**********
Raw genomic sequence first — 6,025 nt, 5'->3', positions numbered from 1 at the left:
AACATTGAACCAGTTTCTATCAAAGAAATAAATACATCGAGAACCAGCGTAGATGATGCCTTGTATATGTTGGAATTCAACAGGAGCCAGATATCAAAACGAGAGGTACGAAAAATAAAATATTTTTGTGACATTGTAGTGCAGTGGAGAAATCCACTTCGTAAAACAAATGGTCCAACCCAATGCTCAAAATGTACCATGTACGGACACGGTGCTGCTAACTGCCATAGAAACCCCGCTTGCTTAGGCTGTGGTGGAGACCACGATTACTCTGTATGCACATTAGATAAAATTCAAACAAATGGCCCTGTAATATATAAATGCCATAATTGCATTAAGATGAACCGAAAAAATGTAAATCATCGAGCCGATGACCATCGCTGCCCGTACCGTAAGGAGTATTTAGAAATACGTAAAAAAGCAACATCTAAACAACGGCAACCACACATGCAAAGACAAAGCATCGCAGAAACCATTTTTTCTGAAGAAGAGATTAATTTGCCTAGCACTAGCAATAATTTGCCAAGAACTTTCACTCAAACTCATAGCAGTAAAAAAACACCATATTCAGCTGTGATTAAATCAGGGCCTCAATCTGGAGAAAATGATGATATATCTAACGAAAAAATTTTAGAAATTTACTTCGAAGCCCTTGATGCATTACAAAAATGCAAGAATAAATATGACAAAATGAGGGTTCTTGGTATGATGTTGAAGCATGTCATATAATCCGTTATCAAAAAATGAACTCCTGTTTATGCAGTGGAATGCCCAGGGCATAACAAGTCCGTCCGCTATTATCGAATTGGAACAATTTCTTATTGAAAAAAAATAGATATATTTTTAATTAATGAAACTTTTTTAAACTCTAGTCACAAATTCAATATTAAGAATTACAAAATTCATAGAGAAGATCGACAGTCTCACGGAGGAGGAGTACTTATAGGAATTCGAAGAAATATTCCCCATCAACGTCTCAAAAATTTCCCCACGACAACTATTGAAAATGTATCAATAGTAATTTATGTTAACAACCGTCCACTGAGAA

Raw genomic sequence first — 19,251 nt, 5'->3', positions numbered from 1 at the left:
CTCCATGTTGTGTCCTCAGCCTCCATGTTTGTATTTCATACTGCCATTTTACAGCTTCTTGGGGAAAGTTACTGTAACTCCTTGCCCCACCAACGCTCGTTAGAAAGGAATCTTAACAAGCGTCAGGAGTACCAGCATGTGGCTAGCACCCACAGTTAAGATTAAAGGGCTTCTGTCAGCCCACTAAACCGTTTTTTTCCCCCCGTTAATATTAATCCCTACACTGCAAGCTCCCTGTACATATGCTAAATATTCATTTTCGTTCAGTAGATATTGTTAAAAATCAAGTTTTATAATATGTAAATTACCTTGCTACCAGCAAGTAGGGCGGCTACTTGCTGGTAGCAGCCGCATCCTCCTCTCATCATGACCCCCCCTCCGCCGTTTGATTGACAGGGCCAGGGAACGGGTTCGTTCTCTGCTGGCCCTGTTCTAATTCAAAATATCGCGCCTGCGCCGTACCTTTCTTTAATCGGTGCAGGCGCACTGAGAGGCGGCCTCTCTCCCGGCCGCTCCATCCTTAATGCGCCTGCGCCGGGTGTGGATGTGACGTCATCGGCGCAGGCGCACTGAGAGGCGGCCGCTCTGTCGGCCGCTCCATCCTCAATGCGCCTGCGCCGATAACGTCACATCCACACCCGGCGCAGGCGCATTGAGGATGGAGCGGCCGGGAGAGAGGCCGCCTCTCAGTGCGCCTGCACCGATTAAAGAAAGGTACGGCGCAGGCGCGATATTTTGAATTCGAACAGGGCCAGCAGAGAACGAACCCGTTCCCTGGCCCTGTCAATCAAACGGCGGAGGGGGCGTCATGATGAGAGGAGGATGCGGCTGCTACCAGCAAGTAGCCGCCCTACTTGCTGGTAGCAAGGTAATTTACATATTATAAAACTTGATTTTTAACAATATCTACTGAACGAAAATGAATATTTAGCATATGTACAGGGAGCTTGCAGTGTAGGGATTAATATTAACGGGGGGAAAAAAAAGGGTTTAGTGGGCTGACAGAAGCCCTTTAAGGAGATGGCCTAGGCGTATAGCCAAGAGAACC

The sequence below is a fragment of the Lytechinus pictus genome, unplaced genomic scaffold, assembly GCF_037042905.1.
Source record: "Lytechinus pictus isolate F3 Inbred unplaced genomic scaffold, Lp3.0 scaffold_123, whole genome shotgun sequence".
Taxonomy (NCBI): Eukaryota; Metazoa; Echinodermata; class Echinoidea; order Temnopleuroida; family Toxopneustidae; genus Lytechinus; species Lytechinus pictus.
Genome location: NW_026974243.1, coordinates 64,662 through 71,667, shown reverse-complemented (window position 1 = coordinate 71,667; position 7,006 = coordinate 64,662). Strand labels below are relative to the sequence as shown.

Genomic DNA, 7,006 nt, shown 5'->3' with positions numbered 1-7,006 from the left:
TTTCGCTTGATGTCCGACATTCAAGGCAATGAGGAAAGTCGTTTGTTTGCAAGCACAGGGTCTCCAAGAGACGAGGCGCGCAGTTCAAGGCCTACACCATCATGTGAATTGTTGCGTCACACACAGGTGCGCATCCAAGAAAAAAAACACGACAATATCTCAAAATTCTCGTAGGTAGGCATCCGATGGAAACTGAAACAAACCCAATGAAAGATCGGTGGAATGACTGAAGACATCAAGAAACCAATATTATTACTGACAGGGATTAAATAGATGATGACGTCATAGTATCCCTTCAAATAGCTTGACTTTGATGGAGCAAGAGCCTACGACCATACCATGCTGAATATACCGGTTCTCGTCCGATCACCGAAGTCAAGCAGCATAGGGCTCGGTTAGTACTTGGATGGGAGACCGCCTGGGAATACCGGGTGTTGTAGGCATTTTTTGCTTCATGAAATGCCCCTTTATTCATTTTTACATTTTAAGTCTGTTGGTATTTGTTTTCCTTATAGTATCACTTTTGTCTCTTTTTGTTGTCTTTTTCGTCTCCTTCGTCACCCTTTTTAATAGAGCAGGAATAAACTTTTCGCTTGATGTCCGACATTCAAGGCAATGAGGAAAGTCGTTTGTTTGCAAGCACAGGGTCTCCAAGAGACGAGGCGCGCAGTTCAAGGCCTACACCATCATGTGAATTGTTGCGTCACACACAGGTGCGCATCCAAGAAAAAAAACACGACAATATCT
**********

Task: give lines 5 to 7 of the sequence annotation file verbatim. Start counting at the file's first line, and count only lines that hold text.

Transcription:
The sequence below is a fragment of the Lytechinus pictus genome, unplaced genomic scaffold, assembly GCF_037042905.1.
Source record: "Lytechinus pictus isolate F3 Inbred unplaced genomic scaffold, Lp3.0 scaffold_123, whole genome shotgun sequence".
Taxonomy (NCBI): Eukaryota; Metazoa; Echinodermata; class Echinoidea; order Temnopleuroida; family Toxopneustidae; genus Lytechinus; species Lytechinus pictus.